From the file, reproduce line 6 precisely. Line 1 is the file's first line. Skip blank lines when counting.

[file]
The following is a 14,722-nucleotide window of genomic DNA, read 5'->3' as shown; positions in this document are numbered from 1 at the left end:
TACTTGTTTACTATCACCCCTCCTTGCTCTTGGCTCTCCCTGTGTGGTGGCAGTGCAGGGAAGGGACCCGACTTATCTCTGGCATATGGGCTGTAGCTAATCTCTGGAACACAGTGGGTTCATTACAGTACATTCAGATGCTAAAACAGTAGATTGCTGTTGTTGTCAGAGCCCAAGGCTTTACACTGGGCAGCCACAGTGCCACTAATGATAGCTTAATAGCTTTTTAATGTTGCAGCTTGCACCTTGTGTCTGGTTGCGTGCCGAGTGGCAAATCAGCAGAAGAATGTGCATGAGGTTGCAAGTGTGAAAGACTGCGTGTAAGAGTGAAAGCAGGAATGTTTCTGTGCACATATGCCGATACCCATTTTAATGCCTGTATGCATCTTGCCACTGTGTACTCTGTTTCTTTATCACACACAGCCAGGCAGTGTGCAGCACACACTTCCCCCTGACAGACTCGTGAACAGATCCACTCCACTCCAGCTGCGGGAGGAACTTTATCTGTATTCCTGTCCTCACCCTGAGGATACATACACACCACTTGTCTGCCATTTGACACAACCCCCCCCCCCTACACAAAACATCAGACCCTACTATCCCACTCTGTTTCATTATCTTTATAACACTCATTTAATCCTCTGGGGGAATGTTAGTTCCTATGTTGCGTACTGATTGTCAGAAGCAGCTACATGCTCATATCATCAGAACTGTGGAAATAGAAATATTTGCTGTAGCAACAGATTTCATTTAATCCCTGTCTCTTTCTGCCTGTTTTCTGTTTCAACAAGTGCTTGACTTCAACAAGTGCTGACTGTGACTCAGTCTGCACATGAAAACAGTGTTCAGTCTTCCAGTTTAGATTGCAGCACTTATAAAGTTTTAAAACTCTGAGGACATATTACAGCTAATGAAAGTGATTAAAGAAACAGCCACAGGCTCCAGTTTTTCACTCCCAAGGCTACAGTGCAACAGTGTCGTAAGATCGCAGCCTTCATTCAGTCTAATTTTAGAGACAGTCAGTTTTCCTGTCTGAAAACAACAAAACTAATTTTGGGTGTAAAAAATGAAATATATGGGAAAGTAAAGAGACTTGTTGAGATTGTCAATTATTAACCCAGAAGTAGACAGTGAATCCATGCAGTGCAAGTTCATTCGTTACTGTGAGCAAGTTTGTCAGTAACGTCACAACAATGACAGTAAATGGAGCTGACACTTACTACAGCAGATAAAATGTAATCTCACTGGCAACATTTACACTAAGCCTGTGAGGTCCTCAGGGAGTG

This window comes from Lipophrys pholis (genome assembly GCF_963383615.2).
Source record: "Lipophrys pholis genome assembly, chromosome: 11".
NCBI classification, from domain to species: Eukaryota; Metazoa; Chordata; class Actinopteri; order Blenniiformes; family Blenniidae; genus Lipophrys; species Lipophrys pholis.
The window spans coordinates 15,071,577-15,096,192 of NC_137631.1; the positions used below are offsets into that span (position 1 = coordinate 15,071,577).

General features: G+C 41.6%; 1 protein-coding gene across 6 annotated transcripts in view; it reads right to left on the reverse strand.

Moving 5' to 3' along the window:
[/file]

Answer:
The window spans coordinates 15,071,577-15,096,192 of NC_137631.1; the positions used below are offsets into that span (position 1 = coordinate 15,071,577).